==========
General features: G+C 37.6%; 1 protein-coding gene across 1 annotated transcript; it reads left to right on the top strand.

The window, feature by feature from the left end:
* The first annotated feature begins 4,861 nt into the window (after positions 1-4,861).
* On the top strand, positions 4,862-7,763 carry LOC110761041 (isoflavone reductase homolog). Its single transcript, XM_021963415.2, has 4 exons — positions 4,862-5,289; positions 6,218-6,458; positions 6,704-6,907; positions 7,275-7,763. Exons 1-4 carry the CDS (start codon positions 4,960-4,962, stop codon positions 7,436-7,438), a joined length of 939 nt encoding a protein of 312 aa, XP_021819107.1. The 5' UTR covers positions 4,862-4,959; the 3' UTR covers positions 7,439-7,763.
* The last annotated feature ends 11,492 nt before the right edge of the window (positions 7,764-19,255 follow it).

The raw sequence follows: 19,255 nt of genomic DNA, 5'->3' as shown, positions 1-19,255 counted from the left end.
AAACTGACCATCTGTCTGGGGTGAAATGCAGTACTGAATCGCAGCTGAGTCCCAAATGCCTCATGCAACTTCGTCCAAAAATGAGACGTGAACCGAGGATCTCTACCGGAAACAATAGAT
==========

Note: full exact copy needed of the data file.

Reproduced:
General features: G+C 37.6%; 1 protein-coding gene across 1 annotated transcript; it reads left to right on the top strand.

The window, feature by feature from the left end:
* The first annotated feature begins 4,861 nt into the window (after positions 1-4,861).
* On the top strand, positions 4,862-7,763 carry LOC110761041 (isoflavone reductase homolog). Its single transcript, XM_021963415.2, has 4 exons — positions 4,862-5,289; positions 6,218-6,458; positions 6,704-6,907; positions 7,275-7,763. Exons 1-4 carry the CDS (start codon positions 4,960-4,962, stop codon positions 7,436-7,438), a joined length of 939 nt encoding a protein of 312 aa, XP_021819107.1. The 5' UTR covers positions 4,862-4,959; the 3' UTR covers positions 7,439-7,763.
* The last annotated feature ends 11,492 nt before the right edge of the window (positions 7,764-19,255 follow it).

The raw sequence follows: 19,255 nt of genomic DNA, 5'->3' as shown, positions 1-19,255 counted from the left end.
AAACTGACCATCTGTCTGGGGTGAAATGCAGTACTGAATCGCAGCTGAGTCCCAAATGCCTCATGCAACTTCGTCCAAAAATGAGACGTGAACCGAGGATCTCTACCGGAAACAATAGAT